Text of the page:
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Content Analysis of Party Programs
Kenneth Janda
This is an illustrative, rather than exhaustive, review

Zvi Namenwirth used the General Inquirer to analyze all major party platforms from 1844 to 1964. Later, he joined with Lasswell in a similar study.
Namenwirth, J. Zvi, "Some Long- and Short-Term Trends in One American Political Value: A Computer Analysis of Concern with Wealth in 62 Party Platforms," in George Gerbner et al. (eds.), The Analysis of Communication Content (New York: Wiley, 1969), pp. 223-241.
Namenwirth, J. Zvi and Harold D. Lasswell, The Changing Language of American Values: A Computer Study of Selected Party Platforms (Beverly Hills, CA: Sage Publications, Comparative Politics Series, Number 01-001 (1970).
Gerald Pomper analyzed U.S. party platforms without using computer methods, but his research was quantitative and did use computer methods of statistical analysis. Richard Rose did comparable research on British parties, whose statements of principles are called "election manifestos" rather than "party platforms."
Pomper, Gerald, with Susan S. Lederman, Elections in America: Control and Influence in Democratic Politics, 2nd Ed. (New Yok: Longman, 1980).
Richard Rose, Do Parties Make a Difference? 2nd Ed. (Chatham, NJ: 1984).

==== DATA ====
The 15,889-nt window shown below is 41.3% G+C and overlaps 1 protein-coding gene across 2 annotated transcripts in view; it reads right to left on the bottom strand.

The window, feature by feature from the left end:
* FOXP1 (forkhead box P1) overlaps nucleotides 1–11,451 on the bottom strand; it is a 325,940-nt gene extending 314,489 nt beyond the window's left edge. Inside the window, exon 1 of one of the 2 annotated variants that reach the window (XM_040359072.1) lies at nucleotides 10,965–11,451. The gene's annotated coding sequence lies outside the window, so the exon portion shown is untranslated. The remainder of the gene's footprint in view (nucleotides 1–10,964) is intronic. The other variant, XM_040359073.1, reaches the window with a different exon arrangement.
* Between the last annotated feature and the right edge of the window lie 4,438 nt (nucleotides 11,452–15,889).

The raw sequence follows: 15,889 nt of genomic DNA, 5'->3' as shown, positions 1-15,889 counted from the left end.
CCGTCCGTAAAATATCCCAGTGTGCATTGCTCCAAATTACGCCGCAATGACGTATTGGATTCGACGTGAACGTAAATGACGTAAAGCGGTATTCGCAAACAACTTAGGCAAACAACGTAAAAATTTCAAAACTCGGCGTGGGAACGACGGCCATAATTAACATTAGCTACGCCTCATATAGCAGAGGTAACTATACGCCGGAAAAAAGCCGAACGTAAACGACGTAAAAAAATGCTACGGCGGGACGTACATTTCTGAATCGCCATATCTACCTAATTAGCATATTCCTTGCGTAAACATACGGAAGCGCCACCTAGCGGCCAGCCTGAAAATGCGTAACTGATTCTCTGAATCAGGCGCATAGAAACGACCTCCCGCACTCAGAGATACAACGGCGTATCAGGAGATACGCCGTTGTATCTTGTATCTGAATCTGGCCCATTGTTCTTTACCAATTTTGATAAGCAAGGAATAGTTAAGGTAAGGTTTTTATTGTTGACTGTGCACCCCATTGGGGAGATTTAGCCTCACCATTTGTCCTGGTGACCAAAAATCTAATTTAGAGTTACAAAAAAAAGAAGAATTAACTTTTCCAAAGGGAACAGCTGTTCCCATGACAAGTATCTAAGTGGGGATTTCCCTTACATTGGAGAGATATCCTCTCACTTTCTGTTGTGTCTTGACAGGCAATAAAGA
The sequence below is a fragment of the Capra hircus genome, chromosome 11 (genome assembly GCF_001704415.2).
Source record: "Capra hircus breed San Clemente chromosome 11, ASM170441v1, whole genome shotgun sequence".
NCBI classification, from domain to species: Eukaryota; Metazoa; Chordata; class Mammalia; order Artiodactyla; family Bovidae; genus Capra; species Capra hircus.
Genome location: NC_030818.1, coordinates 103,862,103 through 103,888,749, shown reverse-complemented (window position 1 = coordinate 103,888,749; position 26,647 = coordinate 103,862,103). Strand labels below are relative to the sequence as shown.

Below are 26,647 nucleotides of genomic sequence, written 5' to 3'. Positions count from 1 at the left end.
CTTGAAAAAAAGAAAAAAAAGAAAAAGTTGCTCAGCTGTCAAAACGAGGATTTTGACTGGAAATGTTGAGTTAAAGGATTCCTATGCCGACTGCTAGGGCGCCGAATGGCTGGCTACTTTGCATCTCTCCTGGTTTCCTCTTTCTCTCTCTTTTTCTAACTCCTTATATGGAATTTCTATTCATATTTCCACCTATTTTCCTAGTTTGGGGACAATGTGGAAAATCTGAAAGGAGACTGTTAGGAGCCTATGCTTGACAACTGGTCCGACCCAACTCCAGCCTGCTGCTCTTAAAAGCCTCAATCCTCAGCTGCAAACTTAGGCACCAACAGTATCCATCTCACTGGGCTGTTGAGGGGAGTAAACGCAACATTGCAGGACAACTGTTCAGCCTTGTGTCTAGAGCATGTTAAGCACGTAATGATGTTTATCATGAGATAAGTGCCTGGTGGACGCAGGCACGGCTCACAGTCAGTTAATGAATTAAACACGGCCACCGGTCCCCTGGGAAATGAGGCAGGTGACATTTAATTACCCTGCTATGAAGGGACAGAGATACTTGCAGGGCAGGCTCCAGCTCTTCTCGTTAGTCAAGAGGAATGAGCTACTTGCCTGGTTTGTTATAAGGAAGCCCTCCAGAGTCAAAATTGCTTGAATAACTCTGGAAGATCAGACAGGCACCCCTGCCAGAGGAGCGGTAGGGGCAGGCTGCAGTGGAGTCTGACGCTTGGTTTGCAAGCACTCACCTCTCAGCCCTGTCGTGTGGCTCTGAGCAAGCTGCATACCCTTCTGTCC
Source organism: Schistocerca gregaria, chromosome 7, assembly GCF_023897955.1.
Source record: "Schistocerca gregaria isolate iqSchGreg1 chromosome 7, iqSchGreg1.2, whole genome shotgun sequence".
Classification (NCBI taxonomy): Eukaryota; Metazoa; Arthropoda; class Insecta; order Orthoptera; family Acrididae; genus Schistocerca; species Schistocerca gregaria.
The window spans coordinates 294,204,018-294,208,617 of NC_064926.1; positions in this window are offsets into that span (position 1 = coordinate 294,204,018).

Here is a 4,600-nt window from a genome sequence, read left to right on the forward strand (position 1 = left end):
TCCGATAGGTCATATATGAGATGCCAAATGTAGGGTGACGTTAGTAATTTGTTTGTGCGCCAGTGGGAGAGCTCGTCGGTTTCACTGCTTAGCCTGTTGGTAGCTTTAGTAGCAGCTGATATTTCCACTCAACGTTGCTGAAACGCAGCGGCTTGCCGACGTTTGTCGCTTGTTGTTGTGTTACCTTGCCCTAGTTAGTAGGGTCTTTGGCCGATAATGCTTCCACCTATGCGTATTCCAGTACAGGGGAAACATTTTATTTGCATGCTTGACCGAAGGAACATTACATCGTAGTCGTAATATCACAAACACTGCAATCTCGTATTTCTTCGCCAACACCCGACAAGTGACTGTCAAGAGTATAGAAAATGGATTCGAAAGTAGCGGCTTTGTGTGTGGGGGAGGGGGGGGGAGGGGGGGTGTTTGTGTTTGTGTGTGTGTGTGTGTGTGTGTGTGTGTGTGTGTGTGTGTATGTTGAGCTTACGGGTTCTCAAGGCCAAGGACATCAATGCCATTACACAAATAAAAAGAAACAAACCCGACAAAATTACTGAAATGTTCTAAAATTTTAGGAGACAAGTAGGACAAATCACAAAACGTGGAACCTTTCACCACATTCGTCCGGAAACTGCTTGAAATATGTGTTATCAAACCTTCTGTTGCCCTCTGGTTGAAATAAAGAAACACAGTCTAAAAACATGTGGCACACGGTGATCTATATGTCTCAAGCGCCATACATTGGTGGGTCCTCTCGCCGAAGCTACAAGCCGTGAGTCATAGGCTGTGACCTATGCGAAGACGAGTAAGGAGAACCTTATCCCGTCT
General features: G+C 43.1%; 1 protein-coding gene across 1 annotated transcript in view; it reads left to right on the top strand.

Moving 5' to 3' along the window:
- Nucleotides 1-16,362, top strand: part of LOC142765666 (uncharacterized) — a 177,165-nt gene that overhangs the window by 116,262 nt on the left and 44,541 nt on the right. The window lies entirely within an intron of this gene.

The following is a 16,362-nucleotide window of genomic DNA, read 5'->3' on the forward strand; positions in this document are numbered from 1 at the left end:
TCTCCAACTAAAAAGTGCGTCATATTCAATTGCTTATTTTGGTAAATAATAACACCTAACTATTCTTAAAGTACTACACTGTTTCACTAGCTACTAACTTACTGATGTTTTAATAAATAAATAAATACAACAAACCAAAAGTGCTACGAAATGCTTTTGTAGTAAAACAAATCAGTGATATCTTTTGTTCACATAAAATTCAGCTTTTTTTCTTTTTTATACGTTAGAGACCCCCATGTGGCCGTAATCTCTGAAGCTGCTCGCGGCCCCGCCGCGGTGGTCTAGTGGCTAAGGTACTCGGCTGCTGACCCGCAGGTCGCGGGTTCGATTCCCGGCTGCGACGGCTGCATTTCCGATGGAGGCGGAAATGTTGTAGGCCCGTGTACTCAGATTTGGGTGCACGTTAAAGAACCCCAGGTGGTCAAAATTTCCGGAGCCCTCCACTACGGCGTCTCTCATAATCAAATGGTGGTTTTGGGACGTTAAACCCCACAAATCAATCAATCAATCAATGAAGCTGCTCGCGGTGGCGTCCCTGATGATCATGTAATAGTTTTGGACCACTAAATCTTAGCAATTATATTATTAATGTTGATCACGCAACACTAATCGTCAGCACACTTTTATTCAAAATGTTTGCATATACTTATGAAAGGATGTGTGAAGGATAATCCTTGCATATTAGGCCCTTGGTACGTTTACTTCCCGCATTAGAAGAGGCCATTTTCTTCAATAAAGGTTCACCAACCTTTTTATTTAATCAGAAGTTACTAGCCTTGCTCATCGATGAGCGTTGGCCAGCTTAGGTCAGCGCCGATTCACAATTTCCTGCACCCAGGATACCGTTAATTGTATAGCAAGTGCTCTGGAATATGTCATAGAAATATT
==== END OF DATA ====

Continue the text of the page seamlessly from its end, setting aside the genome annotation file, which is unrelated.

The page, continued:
During the 1980s, a group of European scholars undertook the Comparative Manifesto Project, a cooperative effort to do a content analysis of all party manifestos since the end of World War II. Here is the first major publication from the project and a citation to a recent publication from this on-going project, which now covers parties in 20 countries from 1945 to 1985.
Budge, Ian, David Robertson, and Derek Hearl (eds.) (1987), Ideology, Strategy and Party Change: Spatial Analyses of Post-War Election Programmes in 19 Democracies. (Cambridge: Cambridge University Press)
Pennings, Paul, and Hans Keman (2002), "Towards a new methodology of estimating party policy positions," Quality & Quantity 36: 55-79.
In conjunction with my former student, Robert Harmel, and two Northwestern Graduate Students--Christine Edens and Patricia Goff--I did a longitudinal analysis of changes in party platforms (manifestos) following election defeats.
Kenneth Janda, et al., "Changes in Party Identity: Evidence from Party Manifestos," Party Politics, 1 (April, 1995), 171-190.
Finally, mention should be made to the recent work by Gerring, who analyzed the platforms of the major U.S. parties from 1828 to 1996.
Gerring, John. Party Ideologies in America, 1828-1996. Cambridge University Press, 1998.
Gerring maintains his own website, Description of Primary Sources, which discloses the sources for his research.